Etihad Airways group chief executive Tony Douglas believes the restructured UAE carrier is still on track to meet its original target of returning to profit in 2023, despite the negative impact of the pandemic.
The Abu Dhabi-based carrier today disclosed a core operating loss of $476 million for 2021, cutting losses from the $1.7 billion it incurred in the pandemic-hit 2020.
“I think you will observe many aviation commentators and analysts [being] of the view that this illustrates significant progress on that transformation journey,” Douglas tells FlightGlobal, as part of wide-ranging interview in Abu Dhabi today.
“In simple terms it’s a 41% improvement on 2019 – ie pre-pandemic numbers – and it’s a $1 billion improvement on EBITDA.”
Douglas has overseen a major restructuring of the carrier since taking the helm in late 2017, after losses spiralled when the group’s ambitious equity-alliance strategy unwound. He says the original target before the pandemic was for a return to the black in 2023.
“In some ways we are probably now ahead of schedule of what was the original plan,” he says. ”We are on for 2023; I’d like to think it [will be] earlier in 2023 [rather] than later in it.
”I think the EBITDA number in particular – EBITDA is a proxy for future free cash-flow and to have a $1 billion swing to a positive in the mid-$400 [millions] – is something that gives us confidence that we can deliver on that ambition.”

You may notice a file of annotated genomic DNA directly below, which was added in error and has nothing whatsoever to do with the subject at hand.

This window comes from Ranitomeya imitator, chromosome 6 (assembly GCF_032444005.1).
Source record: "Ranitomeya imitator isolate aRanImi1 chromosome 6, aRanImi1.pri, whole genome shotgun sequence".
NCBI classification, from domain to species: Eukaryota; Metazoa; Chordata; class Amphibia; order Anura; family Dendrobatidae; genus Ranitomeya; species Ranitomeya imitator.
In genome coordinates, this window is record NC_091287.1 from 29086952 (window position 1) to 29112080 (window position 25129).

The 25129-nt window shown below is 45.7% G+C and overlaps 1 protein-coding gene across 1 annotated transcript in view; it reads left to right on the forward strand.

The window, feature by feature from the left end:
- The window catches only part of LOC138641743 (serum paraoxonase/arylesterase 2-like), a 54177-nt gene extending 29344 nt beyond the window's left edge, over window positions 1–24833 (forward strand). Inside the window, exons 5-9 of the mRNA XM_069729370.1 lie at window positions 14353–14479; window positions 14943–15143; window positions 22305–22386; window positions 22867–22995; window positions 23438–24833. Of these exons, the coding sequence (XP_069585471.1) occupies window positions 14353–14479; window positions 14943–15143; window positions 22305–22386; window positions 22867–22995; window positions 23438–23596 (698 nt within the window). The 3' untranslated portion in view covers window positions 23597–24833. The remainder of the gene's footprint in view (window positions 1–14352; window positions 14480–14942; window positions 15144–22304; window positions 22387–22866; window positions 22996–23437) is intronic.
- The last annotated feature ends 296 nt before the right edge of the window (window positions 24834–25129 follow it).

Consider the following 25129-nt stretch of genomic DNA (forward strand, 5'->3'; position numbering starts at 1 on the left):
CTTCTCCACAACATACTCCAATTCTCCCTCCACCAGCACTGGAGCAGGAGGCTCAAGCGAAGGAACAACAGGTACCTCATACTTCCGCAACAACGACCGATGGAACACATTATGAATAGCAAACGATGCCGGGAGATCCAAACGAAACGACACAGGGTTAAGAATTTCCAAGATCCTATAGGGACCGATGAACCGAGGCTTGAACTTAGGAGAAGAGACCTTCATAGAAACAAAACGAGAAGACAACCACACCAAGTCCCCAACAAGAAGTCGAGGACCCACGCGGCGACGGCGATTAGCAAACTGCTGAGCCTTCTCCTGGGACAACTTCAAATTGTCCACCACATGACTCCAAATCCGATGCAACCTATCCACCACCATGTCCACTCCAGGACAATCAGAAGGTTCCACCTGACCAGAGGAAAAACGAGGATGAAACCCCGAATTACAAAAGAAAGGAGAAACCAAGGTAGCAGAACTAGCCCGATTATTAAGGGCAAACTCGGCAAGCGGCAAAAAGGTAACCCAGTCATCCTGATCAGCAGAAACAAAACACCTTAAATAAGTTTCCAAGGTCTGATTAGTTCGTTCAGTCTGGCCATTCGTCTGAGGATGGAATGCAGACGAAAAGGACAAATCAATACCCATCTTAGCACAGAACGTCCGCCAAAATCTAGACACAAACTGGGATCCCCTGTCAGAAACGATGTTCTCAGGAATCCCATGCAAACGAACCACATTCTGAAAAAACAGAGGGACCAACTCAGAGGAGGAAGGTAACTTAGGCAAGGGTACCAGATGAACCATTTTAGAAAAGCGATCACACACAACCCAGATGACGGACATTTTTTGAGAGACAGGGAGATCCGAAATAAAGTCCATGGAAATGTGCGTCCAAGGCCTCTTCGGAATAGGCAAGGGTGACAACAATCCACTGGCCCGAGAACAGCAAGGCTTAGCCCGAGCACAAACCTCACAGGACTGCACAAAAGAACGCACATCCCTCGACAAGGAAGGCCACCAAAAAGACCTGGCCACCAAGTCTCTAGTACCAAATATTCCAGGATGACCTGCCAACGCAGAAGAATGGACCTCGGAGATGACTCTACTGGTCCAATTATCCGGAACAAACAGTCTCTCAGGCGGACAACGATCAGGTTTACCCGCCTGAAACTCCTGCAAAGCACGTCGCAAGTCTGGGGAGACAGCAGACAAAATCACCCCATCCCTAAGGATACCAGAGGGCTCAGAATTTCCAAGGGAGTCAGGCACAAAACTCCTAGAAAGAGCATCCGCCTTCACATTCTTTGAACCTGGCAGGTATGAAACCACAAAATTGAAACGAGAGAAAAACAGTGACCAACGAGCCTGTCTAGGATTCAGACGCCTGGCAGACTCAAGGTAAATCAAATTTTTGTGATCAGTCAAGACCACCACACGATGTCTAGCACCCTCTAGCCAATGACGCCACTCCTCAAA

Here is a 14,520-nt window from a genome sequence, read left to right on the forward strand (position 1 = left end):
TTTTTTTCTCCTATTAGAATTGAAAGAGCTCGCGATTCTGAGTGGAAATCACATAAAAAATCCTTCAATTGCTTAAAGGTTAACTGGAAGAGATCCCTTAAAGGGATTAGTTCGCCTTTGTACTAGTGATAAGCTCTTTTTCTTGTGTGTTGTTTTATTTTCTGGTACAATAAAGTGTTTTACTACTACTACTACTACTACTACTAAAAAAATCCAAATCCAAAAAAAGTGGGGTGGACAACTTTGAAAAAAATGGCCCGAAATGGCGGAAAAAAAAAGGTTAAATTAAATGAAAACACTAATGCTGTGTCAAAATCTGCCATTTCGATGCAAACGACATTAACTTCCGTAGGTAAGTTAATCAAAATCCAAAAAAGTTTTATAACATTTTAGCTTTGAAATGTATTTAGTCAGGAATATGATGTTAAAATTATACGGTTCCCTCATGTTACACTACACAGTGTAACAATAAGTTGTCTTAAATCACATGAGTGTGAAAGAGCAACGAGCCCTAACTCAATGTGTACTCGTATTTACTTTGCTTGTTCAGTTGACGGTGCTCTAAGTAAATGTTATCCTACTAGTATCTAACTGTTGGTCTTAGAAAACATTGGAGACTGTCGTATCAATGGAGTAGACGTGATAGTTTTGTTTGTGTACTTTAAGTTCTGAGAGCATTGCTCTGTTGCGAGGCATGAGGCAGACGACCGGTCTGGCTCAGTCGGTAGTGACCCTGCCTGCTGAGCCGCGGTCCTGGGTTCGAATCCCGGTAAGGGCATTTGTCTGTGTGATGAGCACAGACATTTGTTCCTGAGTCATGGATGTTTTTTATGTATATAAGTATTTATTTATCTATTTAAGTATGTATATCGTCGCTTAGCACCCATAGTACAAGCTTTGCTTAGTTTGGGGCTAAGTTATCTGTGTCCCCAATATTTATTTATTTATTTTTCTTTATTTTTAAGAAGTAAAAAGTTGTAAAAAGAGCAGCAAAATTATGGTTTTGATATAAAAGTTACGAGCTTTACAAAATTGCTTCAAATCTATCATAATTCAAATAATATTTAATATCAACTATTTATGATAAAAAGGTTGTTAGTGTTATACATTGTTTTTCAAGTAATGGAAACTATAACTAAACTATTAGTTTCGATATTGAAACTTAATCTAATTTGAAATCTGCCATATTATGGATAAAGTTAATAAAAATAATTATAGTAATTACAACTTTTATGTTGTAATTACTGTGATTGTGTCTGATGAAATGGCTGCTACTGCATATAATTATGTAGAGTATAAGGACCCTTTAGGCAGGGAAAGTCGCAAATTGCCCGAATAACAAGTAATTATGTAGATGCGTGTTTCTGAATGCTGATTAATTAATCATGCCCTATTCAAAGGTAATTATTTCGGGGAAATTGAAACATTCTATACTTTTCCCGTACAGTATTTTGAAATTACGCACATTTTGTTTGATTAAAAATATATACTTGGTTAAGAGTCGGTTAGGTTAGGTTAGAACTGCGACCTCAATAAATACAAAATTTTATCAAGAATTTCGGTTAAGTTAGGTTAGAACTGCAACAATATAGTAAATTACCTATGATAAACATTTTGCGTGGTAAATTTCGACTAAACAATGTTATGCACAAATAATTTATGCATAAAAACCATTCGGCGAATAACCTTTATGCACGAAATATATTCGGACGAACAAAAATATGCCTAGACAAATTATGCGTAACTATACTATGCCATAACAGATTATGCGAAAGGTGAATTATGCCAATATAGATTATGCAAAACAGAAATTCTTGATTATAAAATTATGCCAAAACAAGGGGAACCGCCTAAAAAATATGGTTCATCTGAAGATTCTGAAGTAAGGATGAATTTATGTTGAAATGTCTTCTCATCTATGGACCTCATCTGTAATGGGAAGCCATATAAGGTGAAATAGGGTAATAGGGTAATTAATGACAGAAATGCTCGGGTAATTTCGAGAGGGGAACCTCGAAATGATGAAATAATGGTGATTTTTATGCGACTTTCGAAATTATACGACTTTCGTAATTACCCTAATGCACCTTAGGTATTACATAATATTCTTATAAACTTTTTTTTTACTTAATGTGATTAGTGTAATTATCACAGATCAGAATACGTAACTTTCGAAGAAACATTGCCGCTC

He believes that the restructuring already under way at the carrier has helped it tackle the negative impact of the pandemic. “Shedding quite a lot of the mass we had historically means we are a lot more agile than we were in the past, and as a result of this, I think these results speak for themselves,” he says.
Cargo activities generated revenues of $1.7 billion during 2021, accounting for more than half the group’s $3.1 billion revenues for the year.
“Cargo has been a life-saver – for all of us, not just Etihad,” says Douglas ”Our cargo performance in 2021 was a 73% increase and the market not only continued to see growth in yield, but also in volume.”
He describes the airline’s passenger business performance in 2021 as a “game of two halves”. Etihad carried 1 million passengers over the first half. This jumped to 2.5 million over the second half of the year.
“[We] had load factors in Q1 at 25%, Q2 early 30s,” Douglas says, noting demand picked up around September as travel restrictions in the UAE began easing. “We ended up with the load factors [around] 70% quite quickly.”
Douglas says momentum in passenger bookings has continued so far this year, as other key markets – for example Australia – have begun to reopen. Abu Dhabi also at the end of February further eased restrictions for vaccinated travellers.
“It has all started to normalise out a bit now,” he says. “Fingers crossed [with Covid] there is nothing that is going to follow that is going to have the sort of impact we saw last year. I think there is optimism around.”
Likewise he is upbeat on continued strong cargo demand. “Most of the analysts are of the opinion that cargo yields will stay up for at least another year and I don’t see any easing off in volumes.” Douglas says.
However, he does flag concerns over the potential of the Ukraine conflict to impact the wider aviation sector. Notably oil prices have jumped further since the Russian invasion of Ukraine and the barrel price of Brent crude oil has now passed the $100 mark for the first time since 2014.